As with lentils, dry, organic, non-GMO beans are best. Soaking the beans helps to get rid of the anti-nutrients and also makes them easier on your stomach. Soy is one of the crops that are most frequently GMO along with corn, so keep an eye out if you are buying them.

5. Seeds (4.7 g -10 g)

Seeds can be put into your smoothies and juices, sprinkled over all sorts of dishes and cereals, they are even great in the occasional dessert. Whether you are eating sweet or savory you can put seeds into your meals. Here is the protein content of some of the most popular seeds per 28 g:

  • Hemp seeds: 10 g
  • Sunflower seeds: 5.8 g
  • Pumpkin seeds: 5 g
  • Flax seeds: 5.1 g
  • Sesame seeds: 5 g
  • Poppy seeds: 5 g
  • Chia seeds: 4.7 g

Depending on the seed 28 g is between 2 and 3 tablespoons. Never roast your seeds as this will destroy the healthy fats in them.

6. Amaranth (9 g)

Per cup, amaranth offers around 9 grams per cup and is gluten-free. It is a very similar grain to quinoa but is cheaper, especially in India where it is grown. You can use it for all the same things as you would quinoa and even as a dessert or as a cereal. You can also pop amaranth as you would corn.

7. Quinoa (8 g)

Cooked quinoa has 8 grams of protein per cup, in fact, it contains 20 different amino acids so if you don’t like taking protein supplements, quinoa is a great addition to your meals. Quinoa can be used for a variety of dishes such as salads and as a base for main dishes and is also gluten-free. It has a slightly nutty flavor so if you are in the mood for something different, quinoa is a great choice.

8. Eggs (6 g of protein)

A large egg contains 6 g of protein. As eggs are an animal protein, they contain all 9 essential amino acids.

When you have eggs, sunny side up with a runny yolk is best or even raw. This will protect the delicate monounsaturated and polyunsaturated fats in the egg. Only buy free range eggs from reputable farms to lessen the risk of harmful bacteria being present in the egg, especially if you do choose to eat them raw, for example, in a shake with milk.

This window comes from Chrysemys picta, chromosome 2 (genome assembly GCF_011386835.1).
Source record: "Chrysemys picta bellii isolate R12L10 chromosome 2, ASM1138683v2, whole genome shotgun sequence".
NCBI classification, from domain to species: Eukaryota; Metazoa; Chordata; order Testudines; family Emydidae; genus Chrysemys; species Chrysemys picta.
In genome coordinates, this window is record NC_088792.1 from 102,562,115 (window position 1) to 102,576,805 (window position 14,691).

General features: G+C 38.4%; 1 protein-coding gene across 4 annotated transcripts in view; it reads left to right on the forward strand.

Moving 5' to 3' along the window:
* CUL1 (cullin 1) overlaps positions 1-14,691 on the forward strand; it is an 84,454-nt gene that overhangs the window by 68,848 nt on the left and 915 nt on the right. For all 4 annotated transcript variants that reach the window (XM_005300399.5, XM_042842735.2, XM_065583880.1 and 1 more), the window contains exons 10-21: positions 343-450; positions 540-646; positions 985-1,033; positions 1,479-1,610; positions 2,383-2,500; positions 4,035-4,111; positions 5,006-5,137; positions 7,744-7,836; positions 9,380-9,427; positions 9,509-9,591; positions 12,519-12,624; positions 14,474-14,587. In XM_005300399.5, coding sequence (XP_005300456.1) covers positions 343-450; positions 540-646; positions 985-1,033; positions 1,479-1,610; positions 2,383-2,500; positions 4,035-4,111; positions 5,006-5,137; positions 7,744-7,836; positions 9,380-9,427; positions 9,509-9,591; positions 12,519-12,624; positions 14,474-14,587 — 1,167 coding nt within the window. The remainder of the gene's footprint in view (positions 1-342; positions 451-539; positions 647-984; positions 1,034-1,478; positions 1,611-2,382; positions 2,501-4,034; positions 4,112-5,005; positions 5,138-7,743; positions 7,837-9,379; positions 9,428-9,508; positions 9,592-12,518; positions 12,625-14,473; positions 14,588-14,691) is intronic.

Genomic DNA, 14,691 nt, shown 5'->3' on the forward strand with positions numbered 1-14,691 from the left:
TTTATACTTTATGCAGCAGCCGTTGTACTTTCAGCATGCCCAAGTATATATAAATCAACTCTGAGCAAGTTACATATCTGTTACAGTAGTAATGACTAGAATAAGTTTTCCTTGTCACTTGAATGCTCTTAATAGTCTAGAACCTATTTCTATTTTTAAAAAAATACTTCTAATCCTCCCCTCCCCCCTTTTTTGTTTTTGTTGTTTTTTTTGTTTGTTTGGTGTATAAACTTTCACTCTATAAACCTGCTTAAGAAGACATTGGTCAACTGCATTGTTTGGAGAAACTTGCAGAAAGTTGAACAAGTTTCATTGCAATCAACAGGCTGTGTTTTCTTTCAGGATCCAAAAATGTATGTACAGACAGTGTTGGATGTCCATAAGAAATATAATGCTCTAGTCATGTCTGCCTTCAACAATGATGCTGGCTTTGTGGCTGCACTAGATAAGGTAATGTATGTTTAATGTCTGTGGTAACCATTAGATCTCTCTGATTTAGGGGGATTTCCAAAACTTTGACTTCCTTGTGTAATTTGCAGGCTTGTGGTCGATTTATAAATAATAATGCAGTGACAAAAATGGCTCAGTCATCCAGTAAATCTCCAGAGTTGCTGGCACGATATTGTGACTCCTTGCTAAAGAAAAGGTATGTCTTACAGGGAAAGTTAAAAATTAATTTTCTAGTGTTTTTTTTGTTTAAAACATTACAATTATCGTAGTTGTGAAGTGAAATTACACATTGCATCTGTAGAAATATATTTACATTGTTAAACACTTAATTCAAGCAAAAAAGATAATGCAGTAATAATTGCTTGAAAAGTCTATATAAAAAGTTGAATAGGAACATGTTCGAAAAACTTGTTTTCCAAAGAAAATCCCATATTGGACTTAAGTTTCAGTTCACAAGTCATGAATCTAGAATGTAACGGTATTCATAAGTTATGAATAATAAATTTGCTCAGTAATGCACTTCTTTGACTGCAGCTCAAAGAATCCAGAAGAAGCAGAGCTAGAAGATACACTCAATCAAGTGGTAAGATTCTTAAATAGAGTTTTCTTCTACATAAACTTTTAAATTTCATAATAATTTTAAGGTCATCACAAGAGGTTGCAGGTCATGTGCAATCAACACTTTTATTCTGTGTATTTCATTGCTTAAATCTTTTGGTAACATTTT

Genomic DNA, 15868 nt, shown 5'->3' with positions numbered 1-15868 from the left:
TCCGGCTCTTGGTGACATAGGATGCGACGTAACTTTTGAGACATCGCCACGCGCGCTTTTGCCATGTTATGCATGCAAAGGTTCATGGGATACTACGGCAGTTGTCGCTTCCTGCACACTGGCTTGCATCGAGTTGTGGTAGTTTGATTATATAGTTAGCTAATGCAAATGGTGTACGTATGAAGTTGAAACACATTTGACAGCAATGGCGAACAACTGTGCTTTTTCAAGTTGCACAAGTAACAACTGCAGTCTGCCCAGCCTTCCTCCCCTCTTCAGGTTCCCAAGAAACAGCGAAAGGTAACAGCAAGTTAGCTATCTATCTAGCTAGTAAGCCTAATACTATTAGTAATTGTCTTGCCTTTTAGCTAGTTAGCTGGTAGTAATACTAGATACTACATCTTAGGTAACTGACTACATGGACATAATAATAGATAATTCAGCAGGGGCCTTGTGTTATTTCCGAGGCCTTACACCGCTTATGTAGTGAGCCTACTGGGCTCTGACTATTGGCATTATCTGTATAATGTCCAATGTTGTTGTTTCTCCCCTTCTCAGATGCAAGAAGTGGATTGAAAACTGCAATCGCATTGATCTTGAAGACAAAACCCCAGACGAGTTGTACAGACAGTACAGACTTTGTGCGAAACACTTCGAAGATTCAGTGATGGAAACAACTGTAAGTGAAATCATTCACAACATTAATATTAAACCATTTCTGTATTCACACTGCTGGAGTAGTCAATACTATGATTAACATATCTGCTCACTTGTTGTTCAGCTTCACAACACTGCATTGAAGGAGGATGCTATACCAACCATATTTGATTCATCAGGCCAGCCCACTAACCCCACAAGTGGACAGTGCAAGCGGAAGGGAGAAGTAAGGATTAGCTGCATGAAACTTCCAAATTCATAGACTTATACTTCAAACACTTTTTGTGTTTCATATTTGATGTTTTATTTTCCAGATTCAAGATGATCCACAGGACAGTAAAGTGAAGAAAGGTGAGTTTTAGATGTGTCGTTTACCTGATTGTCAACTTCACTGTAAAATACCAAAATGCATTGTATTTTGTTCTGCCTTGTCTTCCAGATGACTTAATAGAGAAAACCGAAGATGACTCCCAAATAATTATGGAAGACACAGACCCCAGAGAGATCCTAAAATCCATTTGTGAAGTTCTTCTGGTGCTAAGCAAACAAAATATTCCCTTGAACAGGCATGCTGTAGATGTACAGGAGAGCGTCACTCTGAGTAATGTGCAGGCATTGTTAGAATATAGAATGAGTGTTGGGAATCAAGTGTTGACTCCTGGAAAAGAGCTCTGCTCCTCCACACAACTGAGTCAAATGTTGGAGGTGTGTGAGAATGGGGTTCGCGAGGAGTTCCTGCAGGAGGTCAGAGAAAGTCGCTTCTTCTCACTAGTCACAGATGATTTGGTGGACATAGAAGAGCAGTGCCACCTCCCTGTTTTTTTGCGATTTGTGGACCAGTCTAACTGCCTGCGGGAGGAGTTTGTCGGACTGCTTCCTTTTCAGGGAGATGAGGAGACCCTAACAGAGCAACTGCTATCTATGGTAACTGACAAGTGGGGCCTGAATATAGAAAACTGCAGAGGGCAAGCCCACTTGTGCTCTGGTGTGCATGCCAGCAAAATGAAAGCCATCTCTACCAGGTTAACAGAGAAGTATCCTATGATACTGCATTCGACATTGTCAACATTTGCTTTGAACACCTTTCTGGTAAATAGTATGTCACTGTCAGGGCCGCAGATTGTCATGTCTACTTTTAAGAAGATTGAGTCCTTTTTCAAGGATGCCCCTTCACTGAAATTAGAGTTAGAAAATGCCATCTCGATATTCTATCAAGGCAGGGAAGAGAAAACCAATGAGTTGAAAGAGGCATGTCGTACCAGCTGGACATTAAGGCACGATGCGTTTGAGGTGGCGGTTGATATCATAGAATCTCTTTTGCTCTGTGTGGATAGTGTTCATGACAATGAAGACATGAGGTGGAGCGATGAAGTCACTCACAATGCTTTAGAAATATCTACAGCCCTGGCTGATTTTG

9. Peas (6 g)

Per cup, peas contain 6 g of protein. You can eat them as a side or add them to your main dish or even some salads. They are also quick and easy to prepare whether fresh from a pod or frozen. Try this delicious coconut curry which uses snow peas. While the recipe calls for low-fat coconut milk, remember that minimally processed food is best, use the regular coconut milk.

10. Nuts (2.2 g-7 g of protein)

Nuts can make good snacks and can even be used in salads, cereals, and desserts. Afraid of the fat content? Fats have been demonized in the past, but full-fat foods most definitely form a part of a healthy diet. Just stick to one serving of nuts at a time, that would be 28 g or a small handful. The protein content of various nuts per 28 g is:

  • Peanuts: 7 g
  • Almonds: 6 g
  • Pistachios: 6 g
  • Cashews: 5 g
  • Walnuts: 4.3 g
  • Hazelnuts: 4.2 g
  • Pine nuts: 3.9 g
  • Pecan nuts: 2.6 g
  • Macadamia nuts: 2.2 g

As with seeds, don’t roast nuts to protect the delicate fats. Walnuts are a good source of the ALA (plant) form of omega 3.

11. Oats (5.4 g)

Cooked oats contain 5.4 g of protein per cup of cooked oats. Uncooked it’s closer to 16 g of protein per cup. Oats make a great breakfast and can easily be made more interesting by adding cinnamon, berries, nuts, raw honey, raw cacao nibs, and even seeds. You can also use oats to make pancakes and biscuits. Choose rolled oats over instant oats when possible.

If you are gluten intolerant, make sure you choose gluten-free oats because oats are sometimes grown in the same fields as wheat or processed in factories that process wheat which can contaminate it with gluten.

12. Spirulina (4 g of protein)

Spirulina contains 4 g of protein per tablespoon. In fact, this blue-green algae, along with quinoa, is one of the few plant foods that are a complete protein. Add it to your smoothies, sprinkle over dishes (keeping in mind the strong flavor) or take it as tablet or capsule. Be sure to get it from a reputable brand where they get it from matters due to the amount of pollution in the water.

 

Vegetarian Protein Sources

 

Vegetarian Protein Ideas